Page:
Cambridge University clinch Boat Race DOUBLE over Oxford after switch from the Thames to home waters on the Great Ouse… in the 166th staging of the famous race
- Cambridge University won in both the Men’s and Women’s Boat Races in 2021
- The women secured a fourth successive win, the men a third consecutive victory
- Only a handful were there on this barren stretch of the fens in Cambridgeshire
- But victory was still sweet for Cambridge and bitter for the losing Oxford teams
For years, the crews of Cambridge University have skated along the River Great Ouse, past the band of houses before the Victoria Street Bridge — always conscious of keeping their voices down, always keen not to wake Littleport residents.
All those early morning sessions led up to this. And for once, they had licence to roar. For once, locals were up and gathered behind bunting to cheer them on.
In this Boat Race like no other, two fascinating arm-wrestles fell the way of the light blues as, on home waters, Cambridge women secured a fourth straight win before the men landed a third consecutive victory.
The Boat Races took place with only a smattering of onlookers, unlike the usual quarter-million
The Men’s and Women’s Boat Races were set on the River Great Ouse near Ely, Cambridgeshire
The quarter-million-strong throng along the Thames was replaced by a handful on this barren stretch of the Fens. But that wasn’t going to stop the winning crews enjoying this victory. And that couldn’t soothe the pain for the Oxford boats — shoulders slumped, hearts broken, bodies shattered.
After last year’s event was curtailed by Covid, the Boat Race landed here for the second time in 191 years. Both sides had only four weeks to prepare on water after lockdown left them training over Zoom, on rowing machines in student bedrooms.
And yet they produced the closest men’s race since 2003 and the tightest women’s battle for nine years.
‘Everyone in this boat has been putting in the work for the last eight months,’ Cambridge’s Garth Holden said. ‘In the cold, the rain and the snow. That’s the pay-off.’
Organisers considered almost a dozen possible venues before settling on this flat stretch of the Great Ouse near Ely. The race had been here once before, in 1944.
The Cambridge men’s team won for the third consecutive year in the 166th year of the race
Oxford triumphed on that dull February afternoon, when locals packed on to the raised banks. On Sunday, only occasional fluorescent scare-crew lined the river to ward off spectators.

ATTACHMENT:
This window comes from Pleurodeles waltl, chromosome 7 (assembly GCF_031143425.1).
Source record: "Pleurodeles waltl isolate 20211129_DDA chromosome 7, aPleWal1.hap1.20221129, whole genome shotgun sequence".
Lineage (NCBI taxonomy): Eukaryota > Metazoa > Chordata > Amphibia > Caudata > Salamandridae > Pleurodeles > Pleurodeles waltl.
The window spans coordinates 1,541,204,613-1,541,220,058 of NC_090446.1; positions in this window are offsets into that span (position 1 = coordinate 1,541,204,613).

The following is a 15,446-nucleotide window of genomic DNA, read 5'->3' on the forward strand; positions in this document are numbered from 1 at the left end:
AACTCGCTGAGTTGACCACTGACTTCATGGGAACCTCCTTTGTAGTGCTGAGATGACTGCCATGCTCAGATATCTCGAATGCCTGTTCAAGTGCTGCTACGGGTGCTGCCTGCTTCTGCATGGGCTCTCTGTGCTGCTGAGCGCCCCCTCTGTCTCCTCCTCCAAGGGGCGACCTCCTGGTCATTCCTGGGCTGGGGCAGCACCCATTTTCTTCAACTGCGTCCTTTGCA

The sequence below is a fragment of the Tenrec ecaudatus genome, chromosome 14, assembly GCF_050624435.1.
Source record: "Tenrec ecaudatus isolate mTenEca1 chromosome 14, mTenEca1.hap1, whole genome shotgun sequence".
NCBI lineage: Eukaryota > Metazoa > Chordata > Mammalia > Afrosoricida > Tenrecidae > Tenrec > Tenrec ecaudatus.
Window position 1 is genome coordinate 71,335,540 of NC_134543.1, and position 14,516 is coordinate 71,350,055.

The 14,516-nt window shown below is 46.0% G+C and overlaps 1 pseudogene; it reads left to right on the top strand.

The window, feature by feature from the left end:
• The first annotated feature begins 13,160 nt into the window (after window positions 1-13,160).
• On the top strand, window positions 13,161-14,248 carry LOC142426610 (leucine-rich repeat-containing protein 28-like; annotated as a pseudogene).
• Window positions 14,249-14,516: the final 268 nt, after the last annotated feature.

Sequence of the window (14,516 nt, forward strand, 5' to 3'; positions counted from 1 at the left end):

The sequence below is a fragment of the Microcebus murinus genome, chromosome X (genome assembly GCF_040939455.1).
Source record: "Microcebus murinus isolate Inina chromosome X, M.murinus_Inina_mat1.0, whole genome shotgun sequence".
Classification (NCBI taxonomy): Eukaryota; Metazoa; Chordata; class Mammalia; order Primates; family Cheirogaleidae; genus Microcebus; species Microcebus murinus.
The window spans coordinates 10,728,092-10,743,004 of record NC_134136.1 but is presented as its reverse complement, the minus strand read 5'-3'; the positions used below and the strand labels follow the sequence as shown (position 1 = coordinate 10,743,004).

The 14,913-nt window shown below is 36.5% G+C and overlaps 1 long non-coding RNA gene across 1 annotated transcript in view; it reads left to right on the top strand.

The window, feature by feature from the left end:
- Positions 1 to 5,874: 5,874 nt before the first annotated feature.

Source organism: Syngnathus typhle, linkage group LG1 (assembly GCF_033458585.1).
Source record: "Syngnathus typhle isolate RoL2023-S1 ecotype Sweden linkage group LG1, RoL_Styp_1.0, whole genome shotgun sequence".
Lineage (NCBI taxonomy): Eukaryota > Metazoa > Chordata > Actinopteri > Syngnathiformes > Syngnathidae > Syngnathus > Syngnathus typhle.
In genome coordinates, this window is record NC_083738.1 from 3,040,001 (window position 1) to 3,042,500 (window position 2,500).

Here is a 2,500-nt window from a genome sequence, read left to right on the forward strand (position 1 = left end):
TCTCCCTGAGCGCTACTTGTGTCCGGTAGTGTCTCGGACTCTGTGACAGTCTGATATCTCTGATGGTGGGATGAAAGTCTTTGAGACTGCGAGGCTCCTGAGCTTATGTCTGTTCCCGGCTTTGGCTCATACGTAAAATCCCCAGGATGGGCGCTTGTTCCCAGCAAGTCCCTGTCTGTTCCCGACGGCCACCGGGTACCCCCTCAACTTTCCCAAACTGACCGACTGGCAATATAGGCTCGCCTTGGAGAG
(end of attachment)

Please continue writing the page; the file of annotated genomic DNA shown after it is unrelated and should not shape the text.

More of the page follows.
Hardly the annual carnival between Putney and Mortlake. Hardly a landmark, either, on this narrow, three-mile straight. ‘Bloody straight, bloody cold and bloody boring,’ as a Cambridge cox once put it.
Perhaps nothing illustrated this race-unlike-any-other as vividly as the names of Oxford’s two boats. During trials here in December, Track beat Trace and Pfizer overcame AstraZeneca.
When they returned, even the skies were light blue. All while clouds gathered over the visiting crew. This week, Oxford, and its boat club, were accused of ignoring a female rower who claimed she was sexually assaulted by a top male athlete.
The Cambridge women’s team took the victory for the fourth successive year, to their delight
Members of both women crews wore white ribbons — synonymous with the fight to end male violence against women — for their 75th race.
Oxford squeezed their rivals towards the reeds and oars seemed about to clash. The visitors came from behind to lead, only for Cambridge to rally and pull clear. By the time they flew past their gaggle of fans, they were nearly a length in front.
Sarah Winckless — the first woman ever to referee the men’s race — was also rather busy after Cambridge rushed into an early lead and pushed towards their rivals, bending the rules further with every stroke.
The men’s crew celebrated a strange race in traditional style, throwing cox Charlie Marcus in
They had several warnings but cox Charlie Marcus knew that every boat width towards the left bank could save his crew up to two seconds per 500m.
Oxford clung on, even dodging a clump of reeds at one point along the course, but they couldn’t close the gap. ‘It f****** sucks,’ admitted Jean-Philippe Dufour.
As for the Cambridge crews, a long night awaits. But before that, it was time to give their cox an early bath. Some things never change, no matter where you are.